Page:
Thursday, August 25, 2016


Who Assassinated Iran's Nuclear Scientist?

Policemen gather evidence at a bomb blast site in Tehran, which killed nuclear scientist Mostafa Ahmadi Roshan on January 11.
Policemen gather evidence at a bomb blast site in Tehran, which killed nuclear scientist Mostafa Ahmadi Roshan on January 11.
When motorcycle bombers assassinated an Iranian nuclear scientist on January 11, they left behind no clues of who they were. But does the type of operation itself give any hints? RFE/RL correspondent Charles Recknagel spoke with Shahshank Joshi, an analyst with the Royal United Services Institute in London.

RFE/RL: The assassination of Iranian nuclear scientist Mostafa Ahmadi Roshan looked frighteningly easy. Two men on a motorcycle slapped a magnetic bomb on Roshan's car and as they sped away it exploded, killing him and the driver. But how difficult is it, in fact, to carry out an operation like this?

Shahshank Joshi: From the point of view of acquiring the target himself, I think that would have been relatively simple. We know most Western intelligence services and many Arab and even of course the Israeli intelligence service has a network of agents inside the Iranian nuclear program.

They've had almost a decade to build these up, many of these will have been cultivated outside of Iran, so it's not very hard to find the name of a relatively junior 32-year-old deputy head of procurement at a facility like Natanz. That's not the hard part.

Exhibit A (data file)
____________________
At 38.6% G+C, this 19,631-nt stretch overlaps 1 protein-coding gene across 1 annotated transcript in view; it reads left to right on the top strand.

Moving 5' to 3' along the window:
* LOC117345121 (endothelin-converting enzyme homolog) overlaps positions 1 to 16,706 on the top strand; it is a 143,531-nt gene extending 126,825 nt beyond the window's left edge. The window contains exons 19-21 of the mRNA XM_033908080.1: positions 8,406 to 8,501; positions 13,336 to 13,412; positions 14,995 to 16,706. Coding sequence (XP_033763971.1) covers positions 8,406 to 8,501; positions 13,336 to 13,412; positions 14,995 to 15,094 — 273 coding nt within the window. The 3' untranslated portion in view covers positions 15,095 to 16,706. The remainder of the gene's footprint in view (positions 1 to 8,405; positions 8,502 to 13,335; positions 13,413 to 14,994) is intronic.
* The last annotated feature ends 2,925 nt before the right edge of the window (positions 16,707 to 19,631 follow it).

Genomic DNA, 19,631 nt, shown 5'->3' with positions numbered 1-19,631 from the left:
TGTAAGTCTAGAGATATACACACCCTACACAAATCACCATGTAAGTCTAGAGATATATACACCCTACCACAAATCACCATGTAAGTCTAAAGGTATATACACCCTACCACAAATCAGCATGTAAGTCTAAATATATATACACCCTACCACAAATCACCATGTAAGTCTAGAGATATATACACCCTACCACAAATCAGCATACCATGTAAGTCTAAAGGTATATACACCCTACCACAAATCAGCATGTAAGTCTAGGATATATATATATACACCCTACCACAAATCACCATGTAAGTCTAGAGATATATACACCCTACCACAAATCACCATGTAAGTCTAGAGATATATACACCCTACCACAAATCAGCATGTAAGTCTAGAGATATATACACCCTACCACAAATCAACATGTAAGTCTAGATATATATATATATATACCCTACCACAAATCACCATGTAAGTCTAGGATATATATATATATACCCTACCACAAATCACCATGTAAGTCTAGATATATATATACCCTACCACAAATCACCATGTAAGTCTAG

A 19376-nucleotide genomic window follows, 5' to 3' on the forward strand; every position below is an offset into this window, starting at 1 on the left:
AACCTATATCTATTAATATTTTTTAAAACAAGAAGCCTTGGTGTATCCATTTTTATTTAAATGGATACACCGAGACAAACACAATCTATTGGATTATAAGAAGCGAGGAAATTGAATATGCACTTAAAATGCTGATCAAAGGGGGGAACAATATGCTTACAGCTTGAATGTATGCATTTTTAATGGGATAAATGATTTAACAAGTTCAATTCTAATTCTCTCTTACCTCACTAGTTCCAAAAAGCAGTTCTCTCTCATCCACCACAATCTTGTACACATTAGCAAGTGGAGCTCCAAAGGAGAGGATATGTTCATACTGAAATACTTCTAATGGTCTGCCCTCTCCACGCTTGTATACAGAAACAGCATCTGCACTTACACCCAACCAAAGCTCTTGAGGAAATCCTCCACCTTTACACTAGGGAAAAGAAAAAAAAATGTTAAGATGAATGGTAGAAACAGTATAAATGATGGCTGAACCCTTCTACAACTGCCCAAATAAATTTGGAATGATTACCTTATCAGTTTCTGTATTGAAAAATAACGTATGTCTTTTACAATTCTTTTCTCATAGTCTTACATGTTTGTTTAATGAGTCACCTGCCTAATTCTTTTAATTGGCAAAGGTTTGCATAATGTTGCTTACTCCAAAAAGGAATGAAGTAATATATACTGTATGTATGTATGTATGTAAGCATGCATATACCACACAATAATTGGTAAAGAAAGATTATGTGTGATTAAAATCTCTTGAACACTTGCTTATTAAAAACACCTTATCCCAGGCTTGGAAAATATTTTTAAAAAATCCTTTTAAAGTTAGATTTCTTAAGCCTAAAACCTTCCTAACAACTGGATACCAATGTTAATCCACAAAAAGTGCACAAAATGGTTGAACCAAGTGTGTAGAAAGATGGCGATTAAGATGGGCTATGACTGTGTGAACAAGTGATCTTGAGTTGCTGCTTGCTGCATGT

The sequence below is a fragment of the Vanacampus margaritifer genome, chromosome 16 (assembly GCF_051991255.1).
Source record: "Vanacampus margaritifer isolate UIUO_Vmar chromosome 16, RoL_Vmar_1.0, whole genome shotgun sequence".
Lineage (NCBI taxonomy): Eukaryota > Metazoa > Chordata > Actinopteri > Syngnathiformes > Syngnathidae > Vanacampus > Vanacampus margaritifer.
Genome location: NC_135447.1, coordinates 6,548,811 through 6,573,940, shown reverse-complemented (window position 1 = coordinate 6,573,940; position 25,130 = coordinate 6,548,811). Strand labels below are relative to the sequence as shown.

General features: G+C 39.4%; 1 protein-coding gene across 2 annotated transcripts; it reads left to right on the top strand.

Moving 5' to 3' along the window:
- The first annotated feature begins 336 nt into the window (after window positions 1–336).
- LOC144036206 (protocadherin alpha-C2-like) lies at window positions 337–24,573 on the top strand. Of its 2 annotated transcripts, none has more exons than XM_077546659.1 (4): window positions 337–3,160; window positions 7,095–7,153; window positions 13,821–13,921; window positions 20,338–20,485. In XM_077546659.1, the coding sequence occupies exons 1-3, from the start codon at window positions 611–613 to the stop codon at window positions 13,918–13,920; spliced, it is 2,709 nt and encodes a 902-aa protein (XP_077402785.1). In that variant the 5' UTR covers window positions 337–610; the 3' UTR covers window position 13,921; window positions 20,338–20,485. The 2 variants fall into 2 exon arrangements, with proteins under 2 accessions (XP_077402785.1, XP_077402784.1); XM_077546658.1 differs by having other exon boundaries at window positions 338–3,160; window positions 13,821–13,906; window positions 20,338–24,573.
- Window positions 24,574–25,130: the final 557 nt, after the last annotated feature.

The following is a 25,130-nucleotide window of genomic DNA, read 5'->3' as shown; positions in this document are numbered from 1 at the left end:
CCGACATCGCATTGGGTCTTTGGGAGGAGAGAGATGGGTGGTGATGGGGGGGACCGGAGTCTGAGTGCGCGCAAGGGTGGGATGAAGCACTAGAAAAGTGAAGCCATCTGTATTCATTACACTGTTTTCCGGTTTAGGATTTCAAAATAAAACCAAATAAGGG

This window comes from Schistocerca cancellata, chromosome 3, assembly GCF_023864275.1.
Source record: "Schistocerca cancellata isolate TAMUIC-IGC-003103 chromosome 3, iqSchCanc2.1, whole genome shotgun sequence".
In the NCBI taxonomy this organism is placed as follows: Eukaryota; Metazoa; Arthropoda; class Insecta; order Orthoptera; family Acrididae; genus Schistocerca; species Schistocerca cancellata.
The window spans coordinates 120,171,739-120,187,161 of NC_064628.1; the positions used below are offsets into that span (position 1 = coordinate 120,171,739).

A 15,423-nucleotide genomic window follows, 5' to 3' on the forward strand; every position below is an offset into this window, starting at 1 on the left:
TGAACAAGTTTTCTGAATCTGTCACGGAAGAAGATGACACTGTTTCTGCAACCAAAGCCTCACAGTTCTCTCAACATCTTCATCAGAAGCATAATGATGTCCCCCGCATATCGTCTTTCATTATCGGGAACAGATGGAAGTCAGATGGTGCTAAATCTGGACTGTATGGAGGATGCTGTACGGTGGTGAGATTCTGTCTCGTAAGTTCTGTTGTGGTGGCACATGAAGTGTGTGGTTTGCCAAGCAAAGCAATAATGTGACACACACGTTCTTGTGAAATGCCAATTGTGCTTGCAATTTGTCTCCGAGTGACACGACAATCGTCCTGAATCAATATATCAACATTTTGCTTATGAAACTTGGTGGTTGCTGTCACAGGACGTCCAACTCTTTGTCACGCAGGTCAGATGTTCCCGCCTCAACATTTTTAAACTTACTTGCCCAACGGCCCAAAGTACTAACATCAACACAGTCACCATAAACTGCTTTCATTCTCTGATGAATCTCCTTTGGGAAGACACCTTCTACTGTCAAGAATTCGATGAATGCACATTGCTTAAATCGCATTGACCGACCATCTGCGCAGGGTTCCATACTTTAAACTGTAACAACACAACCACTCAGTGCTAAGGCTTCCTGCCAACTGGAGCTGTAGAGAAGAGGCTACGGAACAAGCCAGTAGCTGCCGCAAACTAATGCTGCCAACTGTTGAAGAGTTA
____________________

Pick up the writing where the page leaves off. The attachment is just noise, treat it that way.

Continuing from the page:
Defense and security analyst Shashank JoshiDefense and security analyst Shashank Joshi
Defense and security analyst Shashank Joshi
Defense and security analyst Shashank Joshi

I think the complexity of this operation lies in the actual implementation. Because unlike many assassinations, which require car bombs [and] particularly indiscriminate forms of killing, this was both reasonably discriminate -- it was very carefully targeted, very carefully timed -- and, of course, the assailants escaped, as they have done in almost every past such assassination of an Iranian nuclear scientist.

And on top of all of that, the actual weapon used was a magnetic bomb, which contributed to the very careful blast that left passengers dead but others outside the vehicle unharmed."

RFE/RL: As you say, the type of bomb seems carefully chosen for the job. Does that give any hint about who was behind the assassination?

Joshi: We don't know enough about the explosives used. We don't know if they were particularly shaped charges or what the explosive content was, or any of those details and the Iranians are not likely to release them.